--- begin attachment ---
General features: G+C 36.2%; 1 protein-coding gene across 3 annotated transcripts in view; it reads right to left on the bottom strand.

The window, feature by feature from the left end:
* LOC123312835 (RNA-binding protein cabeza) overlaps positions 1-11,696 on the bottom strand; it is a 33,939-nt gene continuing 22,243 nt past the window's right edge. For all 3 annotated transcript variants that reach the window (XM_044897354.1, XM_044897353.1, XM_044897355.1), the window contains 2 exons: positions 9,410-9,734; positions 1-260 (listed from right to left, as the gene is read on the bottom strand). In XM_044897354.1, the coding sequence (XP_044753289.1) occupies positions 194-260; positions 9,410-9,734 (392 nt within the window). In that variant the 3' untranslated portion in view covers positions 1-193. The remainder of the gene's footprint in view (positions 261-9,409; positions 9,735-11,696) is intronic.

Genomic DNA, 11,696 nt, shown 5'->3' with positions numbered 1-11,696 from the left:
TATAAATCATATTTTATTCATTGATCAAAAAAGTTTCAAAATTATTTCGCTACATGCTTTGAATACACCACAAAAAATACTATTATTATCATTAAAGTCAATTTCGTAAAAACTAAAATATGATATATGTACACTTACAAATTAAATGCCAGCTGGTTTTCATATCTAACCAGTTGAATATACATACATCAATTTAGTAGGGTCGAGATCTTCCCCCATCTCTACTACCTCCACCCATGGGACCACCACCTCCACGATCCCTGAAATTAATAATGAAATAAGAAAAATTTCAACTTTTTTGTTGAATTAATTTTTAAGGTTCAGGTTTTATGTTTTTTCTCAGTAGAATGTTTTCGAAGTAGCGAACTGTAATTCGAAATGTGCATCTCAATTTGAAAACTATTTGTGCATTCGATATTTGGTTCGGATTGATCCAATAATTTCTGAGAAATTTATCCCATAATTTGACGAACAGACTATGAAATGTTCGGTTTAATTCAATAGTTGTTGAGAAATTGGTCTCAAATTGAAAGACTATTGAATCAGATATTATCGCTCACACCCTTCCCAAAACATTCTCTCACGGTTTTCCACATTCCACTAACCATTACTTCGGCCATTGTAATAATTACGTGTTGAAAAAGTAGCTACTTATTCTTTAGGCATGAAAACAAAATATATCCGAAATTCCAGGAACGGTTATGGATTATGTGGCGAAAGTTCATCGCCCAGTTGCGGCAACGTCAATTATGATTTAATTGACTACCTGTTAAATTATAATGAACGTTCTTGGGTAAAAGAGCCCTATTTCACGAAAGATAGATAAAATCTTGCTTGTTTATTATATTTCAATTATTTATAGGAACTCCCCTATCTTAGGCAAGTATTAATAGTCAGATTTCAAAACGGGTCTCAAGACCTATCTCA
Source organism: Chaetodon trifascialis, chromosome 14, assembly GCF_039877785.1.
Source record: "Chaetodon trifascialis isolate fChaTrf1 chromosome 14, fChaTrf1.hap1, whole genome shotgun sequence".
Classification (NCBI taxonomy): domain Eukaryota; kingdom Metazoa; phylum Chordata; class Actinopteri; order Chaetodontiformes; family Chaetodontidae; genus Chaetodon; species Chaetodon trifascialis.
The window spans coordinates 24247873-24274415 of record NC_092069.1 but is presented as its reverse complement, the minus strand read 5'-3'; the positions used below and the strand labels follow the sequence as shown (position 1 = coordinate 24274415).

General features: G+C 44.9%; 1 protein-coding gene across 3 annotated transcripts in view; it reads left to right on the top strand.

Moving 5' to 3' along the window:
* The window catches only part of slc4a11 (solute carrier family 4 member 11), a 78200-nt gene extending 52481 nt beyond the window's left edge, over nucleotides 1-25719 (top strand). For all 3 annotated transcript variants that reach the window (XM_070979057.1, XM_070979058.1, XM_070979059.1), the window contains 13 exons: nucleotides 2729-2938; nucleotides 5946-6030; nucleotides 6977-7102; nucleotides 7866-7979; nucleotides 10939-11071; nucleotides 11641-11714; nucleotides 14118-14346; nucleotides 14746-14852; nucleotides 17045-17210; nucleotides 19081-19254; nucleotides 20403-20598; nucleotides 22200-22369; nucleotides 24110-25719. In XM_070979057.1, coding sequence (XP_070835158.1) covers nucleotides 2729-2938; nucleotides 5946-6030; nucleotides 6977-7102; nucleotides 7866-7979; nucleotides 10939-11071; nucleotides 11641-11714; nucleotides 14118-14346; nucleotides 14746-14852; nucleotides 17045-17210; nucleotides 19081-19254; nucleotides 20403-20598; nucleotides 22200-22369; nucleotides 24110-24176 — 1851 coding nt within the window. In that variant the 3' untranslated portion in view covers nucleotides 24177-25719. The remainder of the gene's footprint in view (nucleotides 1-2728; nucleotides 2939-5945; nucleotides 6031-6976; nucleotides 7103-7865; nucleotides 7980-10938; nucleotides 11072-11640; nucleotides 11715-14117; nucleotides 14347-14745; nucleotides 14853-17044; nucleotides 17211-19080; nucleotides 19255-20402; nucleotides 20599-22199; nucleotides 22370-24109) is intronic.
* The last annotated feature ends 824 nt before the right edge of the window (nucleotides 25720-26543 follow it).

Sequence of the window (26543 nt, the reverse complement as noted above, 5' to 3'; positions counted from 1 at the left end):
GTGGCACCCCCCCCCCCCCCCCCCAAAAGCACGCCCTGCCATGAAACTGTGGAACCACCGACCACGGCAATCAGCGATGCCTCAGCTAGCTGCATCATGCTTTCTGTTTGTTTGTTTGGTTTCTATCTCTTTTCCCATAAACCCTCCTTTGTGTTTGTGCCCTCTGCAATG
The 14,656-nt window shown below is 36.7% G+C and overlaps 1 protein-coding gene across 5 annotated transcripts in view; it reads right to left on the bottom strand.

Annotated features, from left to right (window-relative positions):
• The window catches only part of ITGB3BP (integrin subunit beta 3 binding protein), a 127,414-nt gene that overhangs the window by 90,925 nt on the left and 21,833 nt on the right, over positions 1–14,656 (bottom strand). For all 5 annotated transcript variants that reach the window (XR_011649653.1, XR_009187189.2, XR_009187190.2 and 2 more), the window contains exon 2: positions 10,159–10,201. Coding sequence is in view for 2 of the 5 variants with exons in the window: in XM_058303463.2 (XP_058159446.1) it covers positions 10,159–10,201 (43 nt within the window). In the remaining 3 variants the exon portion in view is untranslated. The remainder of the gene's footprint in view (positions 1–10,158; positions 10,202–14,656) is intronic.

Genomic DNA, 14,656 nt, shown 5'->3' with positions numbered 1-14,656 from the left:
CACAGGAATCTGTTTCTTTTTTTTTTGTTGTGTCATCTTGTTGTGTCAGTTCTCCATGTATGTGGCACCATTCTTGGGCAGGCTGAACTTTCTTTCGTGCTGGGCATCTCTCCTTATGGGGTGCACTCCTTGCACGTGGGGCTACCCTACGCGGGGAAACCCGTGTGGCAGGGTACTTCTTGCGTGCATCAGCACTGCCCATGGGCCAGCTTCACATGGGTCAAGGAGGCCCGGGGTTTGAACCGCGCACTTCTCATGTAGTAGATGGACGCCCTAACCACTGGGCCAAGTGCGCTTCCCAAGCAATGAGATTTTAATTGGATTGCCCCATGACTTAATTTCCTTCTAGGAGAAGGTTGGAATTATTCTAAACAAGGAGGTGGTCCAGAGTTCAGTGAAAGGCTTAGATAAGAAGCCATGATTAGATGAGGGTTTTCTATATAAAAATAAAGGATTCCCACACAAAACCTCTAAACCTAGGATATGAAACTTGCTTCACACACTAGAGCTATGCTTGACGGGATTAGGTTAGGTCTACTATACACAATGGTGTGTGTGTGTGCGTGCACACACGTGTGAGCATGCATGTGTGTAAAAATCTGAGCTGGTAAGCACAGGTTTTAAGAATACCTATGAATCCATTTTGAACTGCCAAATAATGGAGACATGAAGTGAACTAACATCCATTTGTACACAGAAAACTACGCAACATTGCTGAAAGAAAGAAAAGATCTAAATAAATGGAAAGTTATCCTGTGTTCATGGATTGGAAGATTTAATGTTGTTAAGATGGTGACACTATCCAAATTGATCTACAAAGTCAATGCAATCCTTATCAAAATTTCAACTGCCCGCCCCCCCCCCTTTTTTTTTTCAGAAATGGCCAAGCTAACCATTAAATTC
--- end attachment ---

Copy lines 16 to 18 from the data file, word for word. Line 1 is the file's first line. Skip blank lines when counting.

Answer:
The 14,656-nt window shown below is 36.7% G+C and overlaps 1 protein-coding gene across 5 annotated transcripts in view; it reads right to left on the bottom strand.

Annotated features, from left to right (window-relative positions):
• The window catches only part of ITGB3BP (integrin subunit beta 3 binding protein), a 127,414-nt gene that overhangs the window by 90,925 nt on the left and 21,833 nt on the right, over positions 1–14,656 (bottom strand). For all 5 annotated transcript variants that reach the window (XR_011649653.1, XR_009187189.2, XR_009187190.2 and 2 more), the window contains exon 2: positions 10,159–10,201. Coding sequence is in view for 2 of the 5 variants with exons in the window: in XM_058303463.2 (XP_058159446.1) it covers positions 10,159–10,201 (43 nt within the window). In the remaining 3 variants the exon portion in view is untranslated. The remainder of the gene's footprint in view (positions 1–10,158; positions 10,202–14,656) is intronic.